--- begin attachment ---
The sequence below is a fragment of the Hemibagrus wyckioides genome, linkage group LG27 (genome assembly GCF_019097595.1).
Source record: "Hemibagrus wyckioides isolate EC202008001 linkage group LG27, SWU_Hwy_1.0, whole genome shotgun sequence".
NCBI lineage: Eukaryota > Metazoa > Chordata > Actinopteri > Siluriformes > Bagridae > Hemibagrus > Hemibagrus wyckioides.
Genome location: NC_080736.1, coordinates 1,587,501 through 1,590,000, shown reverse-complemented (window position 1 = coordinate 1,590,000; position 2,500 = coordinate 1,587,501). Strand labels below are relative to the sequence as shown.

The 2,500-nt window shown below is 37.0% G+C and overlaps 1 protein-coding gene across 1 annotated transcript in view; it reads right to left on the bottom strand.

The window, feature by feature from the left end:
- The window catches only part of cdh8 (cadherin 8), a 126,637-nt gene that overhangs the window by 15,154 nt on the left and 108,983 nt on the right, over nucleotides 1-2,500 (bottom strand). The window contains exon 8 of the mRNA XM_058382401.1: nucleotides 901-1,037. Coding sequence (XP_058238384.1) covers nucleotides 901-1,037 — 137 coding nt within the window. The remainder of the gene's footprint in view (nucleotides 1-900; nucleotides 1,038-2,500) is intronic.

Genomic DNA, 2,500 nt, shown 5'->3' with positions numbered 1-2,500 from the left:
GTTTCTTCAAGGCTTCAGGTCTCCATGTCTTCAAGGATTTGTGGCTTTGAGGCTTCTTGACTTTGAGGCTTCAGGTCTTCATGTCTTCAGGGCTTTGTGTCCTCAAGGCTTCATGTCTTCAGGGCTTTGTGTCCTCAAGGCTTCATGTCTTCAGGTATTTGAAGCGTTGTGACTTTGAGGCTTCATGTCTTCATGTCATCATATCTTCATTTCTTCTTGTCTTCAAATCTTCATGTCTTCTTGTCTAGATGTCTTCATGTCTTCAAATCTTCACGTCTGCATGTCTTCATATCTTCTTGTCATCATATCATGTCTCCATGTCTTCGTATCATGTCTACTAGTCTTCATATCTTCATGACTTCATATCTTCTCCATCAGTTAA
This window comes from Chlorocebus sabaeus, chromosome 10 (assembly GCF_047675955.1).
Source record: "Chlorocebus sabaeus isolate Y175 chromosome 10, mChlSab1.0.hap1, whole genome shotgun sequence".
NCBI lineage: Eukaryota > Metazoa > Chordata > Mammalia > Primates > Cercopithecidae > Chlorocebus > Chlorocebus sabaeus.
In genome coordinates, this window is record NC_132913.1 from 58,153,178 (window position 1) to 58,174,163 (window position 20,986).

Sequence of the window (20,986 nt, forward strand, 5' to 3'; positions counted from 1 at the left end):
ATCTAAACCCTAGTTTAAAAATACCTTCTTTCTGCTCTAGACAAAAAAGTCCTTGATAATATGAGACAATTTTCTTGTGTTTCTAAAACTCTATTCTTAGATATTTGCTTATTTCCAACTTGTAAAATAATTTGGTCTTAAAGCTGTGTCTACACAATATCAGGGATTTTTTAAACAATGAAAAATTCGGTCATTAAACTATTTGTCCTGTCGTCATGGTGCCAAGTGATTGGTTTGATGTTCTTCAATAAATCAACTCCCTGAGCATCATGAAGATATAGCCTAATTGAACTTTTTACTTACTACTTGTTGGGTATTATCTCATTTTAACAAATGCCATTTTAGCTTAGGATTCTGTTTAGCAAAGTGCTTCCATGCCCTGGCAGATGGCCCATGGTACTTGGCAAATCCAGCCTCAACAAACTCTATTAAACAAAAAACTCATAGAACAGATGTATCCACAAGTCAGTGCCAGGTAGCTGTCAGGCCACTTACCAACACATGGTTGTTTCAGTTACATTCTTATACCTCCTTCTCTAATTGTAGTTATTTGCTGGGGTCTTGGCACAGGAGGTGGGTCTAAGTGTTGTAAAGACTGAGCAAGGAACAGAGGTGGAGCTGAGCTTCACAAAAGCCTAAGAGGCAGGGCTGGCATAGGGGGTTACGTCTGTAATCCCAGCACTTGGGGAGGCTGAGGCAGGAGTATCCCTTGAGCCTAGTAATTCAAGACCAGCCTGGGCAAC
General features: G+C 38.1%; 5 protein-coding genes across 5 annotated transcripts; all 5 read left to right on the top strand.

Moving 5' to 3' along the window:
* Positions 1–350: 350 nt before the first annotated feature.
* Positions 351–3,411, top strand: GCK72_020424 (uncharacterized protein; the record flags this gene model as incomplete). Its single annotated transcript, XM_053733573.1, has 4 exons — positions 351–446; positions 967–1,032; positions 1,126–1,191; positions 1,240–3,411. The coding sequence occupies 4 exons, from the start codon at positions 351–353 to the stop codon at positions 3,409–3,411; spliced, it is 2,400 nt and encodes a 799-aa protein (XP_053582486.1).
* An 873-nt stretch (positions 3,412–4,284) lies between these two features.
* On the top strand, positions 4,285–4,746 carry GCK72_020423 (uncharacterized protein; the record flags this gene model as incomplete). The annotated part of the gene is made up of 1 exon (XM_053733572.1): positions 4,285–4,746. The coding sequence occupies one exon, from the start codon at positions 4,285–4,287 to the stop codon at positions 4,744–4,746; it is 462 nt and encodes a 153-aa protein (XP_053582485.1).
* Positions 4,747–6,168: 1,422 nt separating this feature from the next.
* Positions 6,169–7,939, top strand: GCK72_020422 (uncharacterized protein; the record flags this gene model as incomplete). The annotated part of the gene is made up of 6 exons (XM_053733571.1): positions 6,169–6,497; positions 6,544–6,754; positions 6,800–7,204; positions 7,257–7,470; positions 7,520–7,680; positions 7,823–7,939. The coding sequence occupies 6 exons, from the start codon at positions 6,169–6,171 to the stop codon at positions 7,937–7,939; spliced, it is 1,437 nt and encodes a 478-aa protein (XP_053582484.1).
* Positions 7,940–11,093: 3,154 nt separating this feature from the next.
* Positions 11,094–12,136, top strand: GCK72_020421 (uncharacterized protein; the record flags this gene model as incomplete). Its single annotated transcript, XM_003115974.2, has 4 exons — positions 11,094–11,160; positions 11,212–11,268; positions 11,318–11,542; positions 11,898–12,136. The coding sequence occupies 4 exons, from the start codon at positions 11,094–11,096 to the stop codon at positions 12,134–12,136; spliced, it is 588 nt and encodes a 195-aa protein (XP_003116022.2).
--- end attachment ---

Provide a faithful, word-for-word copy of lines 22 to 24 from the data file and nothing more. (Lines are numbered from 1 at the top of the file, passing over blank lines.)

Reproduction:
* Positions 4,747–6,168: 1,422 nt separating this feature from the next.
* Positions 6,169–7,939, top strand: GCK72_020422 (uncharacterized protein; the record flags this gene model as incomplete). The annotated part of the gene is made up of 6 exons (XM_053733571.1): positions 6,169–6,497; positions 6,544–6,754; positions 6,800–7,204; positions 7,257–7,470; positions 7,520–7,680; positions 7,823–7,939. The coding sequence occupies 6 exons, from the start codon at positions 6,169–6,171 to the stop codon at positions 7,937–7,939; spliced, it is 1,437 nt and encodes a 478-aa protein (XP_053582484.1).
* Positions 7,940–11,093: 3,154 nt separating this feature from the next.